A "motion to modify" a chapter 13 can be filed for almost any reason. Contact the BK trustee for the exact procedures required.
The U.S. Bankruptcy Code allows debtors to file for bankruptcy multiple times, but has changed the number of years you must wait between filings. Previously, a debtor could file under either Chapter 7 or 13 after a six-year waiting period. In 2005, this changed to coincide with the new rules for bankruptcy filings under Chapter 13.Chapter 13 After Chapter 7Section 1328(f) of the U.S. Bankruptcy code restricts debtors who previously filed for bankruptcy under Chapter 7 from filing under Chapter 13 for four years from the date of the Order for Relief.Chapter 13 After Chapter 13Under the same section, debtors who previously filed under Chapter 13 can again file under Chapter 13 after a mere two years from the date of the Order for Relief, although you may be required to finish payments under your reorganization plan before the judge will accept your filing.After a Dismissed Bankruptcy FilingIf you filed for bankruptcy, but the judge rejected or dismissed your filing, or you voluntarily or involuntarily withdrew from the proceedings, you may file under either chapter 180 days after the dismissal/withdrawal date.Rules for Filing Bankruptcy Multiple TimesWhile the U.S. Bankruptcy Code does not restrict the number of times a debtor may file bankruptcy, bankruptcy judges can--and do. Many judges routinely reject additional bankruptcy filings when they feel a debtor is abusing the protection or failing to honor his financial obligations to his creditors.ConversionsIf you wish to file bankruptcy under Chapter 13 because the provisions seem more appealing, you should consider converting your open Chapter 7 bankruptcy to a Chapter 13, instead.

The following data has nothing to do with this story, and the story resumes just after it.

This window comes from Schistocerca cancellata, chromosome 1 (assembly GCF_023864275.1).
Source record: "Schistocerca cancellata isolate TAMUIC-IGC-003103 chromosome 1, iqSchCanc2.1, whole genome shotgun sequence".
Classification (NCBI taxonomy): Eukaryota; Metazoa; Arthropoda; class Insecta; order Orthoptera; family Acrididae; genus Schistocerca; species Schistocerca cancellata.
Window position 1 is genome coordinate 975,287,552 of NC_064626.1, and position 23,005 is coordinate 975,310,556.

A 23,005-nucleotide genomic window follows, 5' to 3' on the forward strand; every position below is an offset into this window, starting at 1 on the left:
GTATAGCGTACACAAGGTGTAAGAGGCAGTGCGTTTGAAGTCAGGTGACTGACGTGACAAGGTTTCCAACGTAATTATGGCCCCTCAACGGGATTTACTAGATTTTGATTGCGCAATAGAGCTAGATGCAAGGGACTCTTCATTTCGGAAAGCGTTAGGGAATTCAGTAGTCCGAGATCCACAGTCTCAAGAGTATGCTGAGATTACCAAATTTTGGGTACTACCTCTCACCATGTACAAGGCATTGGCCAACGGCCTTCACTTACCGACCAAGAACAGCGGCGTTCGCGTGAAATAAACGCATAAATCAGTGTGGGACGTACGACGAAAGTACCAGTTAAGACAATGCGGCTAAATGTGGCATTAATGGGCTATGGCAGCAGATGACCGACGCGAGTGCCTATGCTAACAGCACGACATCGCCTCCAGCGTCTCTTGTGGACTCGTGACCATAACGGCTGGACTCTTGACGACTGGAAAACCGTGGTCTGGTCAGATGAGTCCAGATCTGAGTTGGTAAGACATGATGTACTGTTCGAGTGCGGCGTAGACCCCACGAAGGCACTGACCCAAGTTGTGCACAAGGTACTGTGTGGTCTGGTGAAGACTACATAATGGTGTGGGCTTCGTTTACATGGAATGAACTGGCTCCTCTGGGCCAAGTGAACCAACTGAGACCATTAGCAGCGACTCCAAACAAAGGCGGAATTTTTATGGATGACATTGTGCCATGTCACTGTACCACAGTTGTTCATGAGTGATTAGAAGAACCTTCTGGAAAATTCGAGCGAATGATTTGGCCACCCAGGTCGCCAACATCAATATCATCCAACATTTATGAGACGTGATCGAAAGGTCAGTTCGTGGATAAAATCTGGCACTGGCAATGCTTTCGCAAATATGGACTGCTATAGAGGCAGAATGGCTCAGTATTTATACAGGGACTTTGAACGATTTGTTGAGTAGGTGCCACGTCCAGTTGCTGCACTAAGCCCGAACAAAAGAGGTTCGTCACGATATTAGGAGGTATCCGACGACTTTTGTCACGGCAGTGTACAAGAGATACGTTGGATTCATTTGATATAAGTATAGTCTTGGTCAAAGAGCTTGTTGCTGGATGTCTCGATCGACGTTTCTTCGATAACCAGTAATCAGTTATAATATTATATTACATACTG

If you have a mountain of debt that will force you to file for bankruptcy, there are two types of protection that you can file for with the bankruptcy courts. The first kind of bankruptcy protection is called chapter 7 bankruptcy. Under chapter 7 bankruptcy, your assets will be liquidated and the proceeds from the sales will go towards paying off your debts. Most remaining debts will then be discharged by the courts. The second kind of bankruptcy that you can file for is called chapter 13 bankruptcy. Chapter 13 bankruptcy is more closely related to debt consolidation in that your debts are reorganized and a payment plan is set up between you and your creditors. Chapter 13 bankruptcy is sometimes called a working man's bankruptcy because one of the requirements of filing for the protection is having a job with a steady income. In a chapter 13 bankruptcy filing, you and your lawyer will devise a payment repayment plan that explains to the courts how you will handle your creditors. Most payment plans allow you to make payments for a period between 30 and 60 months after the initial filing. According to current bankruptcy laws, the debtor must prove to the courts that he will be able to carry out the plan for the duration of the time period. Current chapter 13 bankruptcy laws give judges the ability to factor in your living expenses while repaying your debt. However, federal standards are in place that makes it difficult for judges to customize expenditures on a case to case basis. Chapter 13 bankruptcy can also be a punishment for those that have file for chapter 7 bankruptcy fraudulently. Many people prefer to file for chapter 7 bankruptcy because they will not have to repay most of their debts. However, not everyone qualifies for this kind of protection. In order to qualify for chapter 7 bankruptcy, a person must make no more than $167 over the median income of the state. If the courts find out that a person does violate this requirement, the chapter 7 protection can be revoked and changed to chapter 13. Most people that file for chapter 13 bankruptcy will also be required to attend classes that will teach them about money management and personal finance. If you fail to attend the classes or do not pass, your bankruptcy may be revoked, which will erase any protection that you were granted from your creditors. The laws surrounding chapter 13 bankruptcy are quite complex. Should you ever have to file for bankruptcy, hire a bankruptcy attorney who can guide you through the process. Even though your finances may be tight, hiring a bankruptcy lawyer can save you time and make sure that your interests are protected in the wake of your looming bankruptcy.